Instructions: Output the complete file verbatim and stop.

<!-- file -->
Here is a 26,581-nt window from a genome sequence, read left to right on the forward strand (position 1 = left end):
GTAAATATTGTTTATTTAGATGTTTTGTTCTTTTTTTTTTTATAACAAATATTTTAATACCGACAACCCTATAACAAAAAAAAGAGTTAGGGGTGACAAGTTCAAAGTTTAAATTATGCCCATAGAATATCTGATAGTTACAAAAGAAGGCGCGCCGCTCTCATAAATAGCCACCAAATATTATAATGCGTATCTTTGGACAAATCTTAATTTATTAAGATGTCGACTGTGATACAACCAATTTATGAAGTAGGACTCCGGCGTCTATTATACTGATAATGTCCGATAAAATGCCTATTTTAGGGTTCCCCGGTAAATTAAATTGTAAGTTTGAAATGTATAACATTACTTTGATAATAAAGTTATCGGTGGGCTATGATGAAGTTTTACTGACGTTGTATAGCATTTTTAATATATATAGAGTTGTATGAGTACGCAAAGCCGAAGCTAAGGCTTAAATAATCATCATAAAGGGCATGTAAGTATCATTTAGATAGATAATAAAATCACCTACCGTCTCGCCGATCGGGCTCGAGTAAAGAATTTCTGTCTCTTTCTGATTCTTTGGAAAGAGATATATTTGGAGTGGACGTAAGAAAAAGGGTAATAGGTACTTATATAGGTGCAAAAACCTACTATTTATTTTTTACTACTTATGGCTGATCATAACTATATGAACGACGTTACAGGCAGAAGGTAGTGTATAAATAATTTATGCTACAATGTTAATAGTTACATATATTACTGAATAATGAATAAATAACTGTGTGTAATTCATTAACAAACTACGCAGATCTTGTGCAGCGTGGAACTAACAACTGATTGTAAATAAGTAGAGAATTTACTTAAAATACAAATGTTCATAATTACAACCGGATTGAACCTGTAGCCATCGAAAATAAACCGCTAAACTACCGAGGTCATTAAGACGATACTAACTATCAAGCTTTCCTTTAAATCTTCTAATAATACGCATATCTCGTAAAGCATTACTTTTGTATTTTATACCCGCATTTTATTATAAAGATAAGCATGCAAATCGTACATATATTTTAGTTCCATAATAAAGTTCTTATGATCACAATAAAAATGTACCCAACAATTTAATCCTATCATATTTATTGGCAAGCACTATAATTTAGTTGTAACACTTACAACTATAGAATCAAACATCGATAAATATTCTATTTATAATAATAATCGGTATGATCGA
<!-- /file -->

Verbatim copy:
Here is a 26,581-nt window from a genome sequence, read left to right on the forward strand (position 1 = left end):
GTAAATATTGTTTATTTAGATGTTTTGTTCTTTTTTTTTTTATAACAAATATTTTAATACCGACAACCCTATAACAAAAAAAAGAGTTAGGGGTGACAAGTTCAAAGTTTAAATTATGCCCATAGAATATCTGATAGTTACAAAAGAAGGCGCGCCGCTCTCATAAATAGCCACCAAATATTATAATGCGTATCTTTGGACAAATCTTAATTTATTAAGATGTCGACTGTGATACAACCAATTTATGAAGTAGGACTCCGGCGTCTATTATACTGATAATGTCCGATAAAATGCCTATTTTAGGGTTCCCCGGTAAATTAAATTGTAAGTTTGAAATGTATAACATTACTTTGATAATAAAGTTATCGGTGGGCTATGATGAAGTTTTACTGACGTTGTATAGCATTTTTAATATATATAGAGTTGTATGAGTACGCAAAGCCGAAGCTAAGGCTTAAATAATCATCATAAAGGGCATGTAAGTATCATTTAGATAGATAATAAAATCACCTACCGTCTCGCCGATCGGGCTCGAGTAAAGAATTTCTGTCTCTTTCTGATTCTTTGGAAAGAGATATATTTGGAGTGGACGTAAGAAAAAGGGTAATAGGTACTTATATAGGTGCAAAAACCTACTATTTATTTTTTACTACTTATGGCTGATCATAACTATATGAACGACGTTACAGGCAGAAGGTAGTGTATAAATAATTTATGCTACAATGTTAATAGTTACATATATTACTGAATAATGAATAAATAACTGTGTGTAATTCATTAACAAACTACGCAGATCTTGTGCAGCGTGGAACTAACAACTGATTGTAAATAAGTAGAGAATTTACTTAAAATACAAATGTTCATAATTACAACCGGATTGAACCTGTAGCCATCGAAAATAAACCGCTAAACTACCGAGGTCATTAAGACGATACTAACTATCAAGCTTTCCTTTAAATCTTCTAATAATACGCATATCTCGTAAAGCATTACTTTTGTATTTTATACCCGCATTTTATTATAAAGATAAGCATGCAAATCGTACATATATTTTAGTTCCATAATAAAGTTCTTATGATCACAATAAAAATGTACCCAACAATTTAATCCTATCATATTTATTGGCAAGCACTATAATTTAGTTGTAACACTTACAACTATAGAATCAAACATCGATAAATATTCTATTTATAATAATAATCGGTATGATCGA